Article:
James Haskell, Riki Flutey and Tom Palmer will all leave Wasps for French clubs
Lawrence Dallaglio is used to winning his battles after a career spent accumulating medals for Wasps and England.
But the 36-year-old has been cast in the role of helpless bystander in his new role at the club.
Now a member of the board at Adams Park, Dallaglio is responsible for negotiating player contracts, which is turning into a thankless task.
This week Riki Flutey, James Haskell and Tom Palmer all rejected new deals in favour of lucrative moves to France, and the fear is that more could follow.
You have to feel sorry for Dallaglio, because a number of factors mean a club like Wasps is unable to compete with the financial might of France's Top 14.
The plunging value of the pound against the euro has meant a 40% differential in salary values, while the absence of a salary cap in France is bound to attract top players from an English league with a £4m per season limit on wages.
Many of the French sides are owned by immensely wealthy benefactors with Brive owner Daniel Derichebourg, for example, believed to be worth £500m.
And every team in the French league except Toulouse has a stadium owned and subsidised by the local municipality.
Yet one significant factor hampering Dallaglio has been imposed by the English clubs themselves.
Wasps estimate they have lost out on £750,000 in revenue because of the Premiership's so-called "revenue-smoothing procedure".
Under an agreement between the Rugby Football Union and Premier Rugby, which came into force on 1 July last year, clubs were supposed to receive £146,500 for each of their players selected in England's elite squad.
Wasps provided eight, yet claim to have received less than half of the amount intended by the RFU. This is because Premier Rugby is pooling a chunk of the money and sharing it between the 12 clubs.
It means that clubs like Bristol and Worcester, who have not contributed any players to the elite squad, are also receiving a share.
A spokesman for Premier Rugby told BBC Sport that the clubs, including Wasps, had voted unanimously for "revenue smoothing" last summer, "so that the league is not skewed in favour of a few clubs".
If this did not happen, some clubs would be able to dominate the league and make it a predictable competition, he said. The salary cap was introduced for the same reason.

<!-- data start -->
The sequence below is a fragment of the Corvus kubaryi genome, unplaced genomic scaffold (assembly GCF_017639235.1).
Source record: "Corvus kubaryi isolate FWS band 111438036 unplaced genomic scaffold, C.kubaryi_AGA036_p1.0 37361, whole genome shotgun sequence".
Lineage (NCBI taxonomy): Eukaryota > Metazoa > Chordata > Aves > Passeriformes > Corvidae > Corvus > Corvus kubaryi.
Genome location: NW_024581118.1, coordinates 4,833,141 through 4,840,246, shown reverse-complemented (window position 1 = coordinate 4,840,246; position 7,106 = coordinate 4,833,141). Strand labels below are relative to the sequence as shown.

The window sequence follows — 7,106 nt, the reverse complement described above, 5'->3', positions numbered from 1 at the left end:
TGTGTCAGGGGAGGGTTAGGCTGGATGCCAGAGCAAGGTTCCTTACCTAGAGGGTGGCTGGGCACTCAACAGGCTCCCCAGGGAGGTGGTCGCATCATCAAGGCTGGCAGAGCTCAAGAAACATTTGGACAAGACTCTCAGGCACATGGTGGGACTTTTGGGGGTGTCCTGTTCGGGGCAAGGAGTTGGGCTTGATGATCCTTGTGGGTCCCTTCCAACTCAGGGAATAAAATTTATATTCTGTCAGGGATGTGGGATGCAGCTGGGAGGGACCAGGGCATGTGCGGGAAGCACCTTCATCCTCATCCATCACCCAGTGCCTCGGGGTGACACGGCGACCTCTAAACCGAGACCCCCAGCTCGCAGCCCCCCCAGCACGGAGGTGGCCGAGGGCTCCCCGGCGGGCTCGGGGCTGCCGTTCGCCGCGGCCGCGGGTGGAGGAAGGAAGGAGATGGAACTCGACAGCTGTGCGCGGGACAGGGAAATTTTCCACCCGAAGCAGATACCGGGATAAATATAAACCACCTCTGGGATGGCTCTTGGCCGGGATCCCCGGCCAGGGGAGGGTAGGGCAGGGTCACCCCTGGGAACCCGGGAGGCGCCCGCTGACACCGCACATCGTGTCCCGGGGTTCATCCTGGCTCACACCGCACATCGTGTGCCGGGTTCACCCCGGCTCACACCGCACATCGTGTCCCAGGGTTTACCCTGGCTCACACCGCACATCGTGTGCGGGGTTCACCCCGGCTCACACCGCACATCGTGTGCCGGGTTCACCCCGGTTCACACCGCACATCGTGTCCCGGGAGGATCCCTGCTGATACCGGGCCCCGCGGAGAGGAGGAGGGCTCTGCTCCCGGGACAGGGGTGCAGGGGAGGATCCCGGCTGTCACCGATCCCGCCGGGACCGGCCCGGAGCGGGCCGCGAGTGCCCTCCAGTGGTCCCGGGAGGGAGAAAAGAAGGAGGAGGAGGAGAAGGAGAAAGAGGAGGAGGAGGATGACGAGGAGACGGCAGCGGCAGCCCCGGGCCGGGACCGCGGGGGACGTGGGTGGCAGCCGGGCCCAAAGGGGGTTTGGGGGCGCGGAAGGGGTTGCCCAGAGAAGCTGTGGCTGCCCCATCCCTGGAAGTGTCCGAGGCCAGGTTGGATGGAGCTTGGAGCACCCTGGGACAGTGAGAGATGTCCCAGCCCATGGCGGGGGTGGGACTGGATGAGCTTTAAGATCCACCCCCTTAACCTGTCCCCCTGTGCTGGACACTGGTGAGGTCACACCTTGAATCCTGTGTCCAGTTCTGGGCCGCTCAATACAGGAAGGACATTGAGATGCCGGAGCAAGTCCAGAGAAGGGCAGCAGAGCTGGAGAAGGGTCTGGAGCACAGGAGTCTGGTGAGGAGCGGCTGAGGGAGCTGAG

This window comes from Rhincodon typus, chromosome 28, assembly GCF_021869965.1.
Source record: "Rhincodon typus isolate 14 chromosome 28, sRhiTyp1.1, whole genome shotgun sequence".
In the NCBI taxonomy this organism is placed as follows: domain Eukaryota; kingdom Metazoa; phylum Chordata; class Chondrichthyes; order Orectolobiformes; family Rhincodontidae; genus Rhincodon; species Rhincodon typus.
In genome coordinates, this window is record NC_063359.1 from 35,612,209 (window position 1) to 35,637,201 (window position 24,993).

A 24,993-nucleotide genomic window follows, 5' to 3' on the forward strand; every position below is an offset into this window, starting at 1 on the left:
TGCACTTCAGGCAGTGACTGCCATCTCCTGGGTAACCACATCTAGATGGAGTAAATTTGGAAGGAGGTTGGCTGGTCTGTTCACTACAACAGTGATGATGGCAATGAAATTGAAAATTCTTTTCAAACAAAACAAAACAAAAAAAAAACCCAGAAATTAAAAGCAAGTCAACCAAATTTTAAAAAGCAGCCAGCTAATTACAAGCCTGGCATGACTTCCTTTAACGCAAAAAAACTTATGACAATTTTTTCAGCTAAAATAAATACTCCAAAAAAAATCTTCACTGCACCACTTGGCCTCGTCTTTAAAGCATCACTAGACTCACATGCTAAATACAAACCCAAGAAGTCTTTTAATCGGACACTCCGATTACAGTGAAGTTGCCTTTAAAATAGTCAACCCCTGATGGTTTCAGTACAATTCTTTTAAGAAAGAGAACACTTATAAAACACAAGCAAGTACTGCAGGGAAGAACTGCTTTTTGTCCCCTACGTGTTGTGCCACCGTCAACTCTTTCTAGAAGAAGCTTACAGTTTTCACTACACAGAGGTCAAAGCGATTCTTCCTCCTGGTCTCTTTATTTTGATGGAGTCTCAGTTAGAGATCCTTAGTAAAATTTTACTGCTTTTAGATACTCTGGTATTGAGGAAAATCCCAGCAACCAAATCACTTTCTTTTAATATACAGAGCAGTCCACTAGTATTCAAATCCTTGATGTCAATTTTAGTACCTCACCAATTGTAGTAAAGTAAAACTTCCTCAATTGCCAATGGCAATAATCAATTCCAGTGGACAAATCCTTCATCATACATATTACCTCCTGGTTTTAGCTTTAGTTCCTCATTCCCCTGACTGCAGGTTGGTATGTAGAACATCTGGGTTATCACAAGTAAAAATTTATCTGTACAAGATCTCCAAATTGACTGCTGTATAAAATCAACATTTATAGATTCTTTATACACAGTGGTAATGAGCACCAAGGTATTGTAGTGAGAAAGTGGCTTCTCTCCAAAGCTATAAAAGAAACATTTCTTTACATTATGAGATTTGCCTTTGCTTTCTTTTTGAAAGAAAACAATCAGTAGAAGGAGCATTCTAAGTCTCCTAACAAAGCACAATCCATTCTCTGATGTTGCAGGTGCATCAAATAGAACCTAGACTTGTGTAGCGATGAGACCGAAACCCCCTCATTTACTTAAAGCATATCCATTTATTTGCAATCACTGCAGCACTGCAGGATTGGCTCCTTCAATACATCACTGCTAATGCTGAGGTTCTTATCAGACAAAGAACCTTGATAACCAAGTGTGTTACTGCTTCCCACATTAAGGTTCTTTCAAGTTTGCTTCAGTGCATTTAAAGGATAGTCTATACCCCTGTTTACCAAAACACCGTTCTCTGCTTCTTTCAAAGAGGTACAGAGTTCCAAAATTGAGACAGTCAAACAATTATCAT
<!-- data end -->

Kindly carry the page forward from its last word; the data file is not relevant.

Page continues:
Three clubs have complained to me (about this) already
RFU chief executive
And the spokesman insisted it was not the England money that was pooled and that each club was paid this cash directly by the RFU.
Strictly speaking, this is true. But BBC Sport understands Premier Rugby makes adjustments when it shares out the pool of money between the clubs from the league's sponsorship and television revenue. This was confirmed by a club owner speaking on condition of anonymity.
Wasps seem to have suffered disproportionately for producing several outstanding homegrown players. Owner Steve Hayes took over the club in December, after the vote for the "smoothing" agreement took place, and is understandably unhappy.
So too is the RFU, which believes its incentive for clubs to produce English players has been undermined.
Last month RFU chief executive Francis Baron raged: "This is inconsistent with the spirit of the agreement, which was designed to encourage clubs to produce English players.
"It's an issue that needs to be resolved. Three clubs have complained to me."
The fact that the "smoothing" arrangement has been a factor in Wasps being unable to hang on to Flutey, Haskell and Palmer will only have fuelled Baron's anger.
The trio will no longer be part of the agreement under which the Premier League clubs guarantee England extra preparation time and player release for matches outside the normal Test windows, although Haskell and Flutey insist they will be able to attend the same number of England training sessions as before.
The RFU is now worried that their arrangement from next season to pay around £20,000 per English-qualified player if clubs hit a mark of 14 in their match-day squad of 22 will be subject to the same "smoothing".
Wasps are even understood to be considering legal action against the smoothing arrangement, while Sale are angry that they gave Andrew Sheridan a lucrative new contract in the belief they would receive the full £146,500 from the RFU for his services.
The next meeting of the club chairmen and chief executives, on 3 March, is sure to be a lively affair.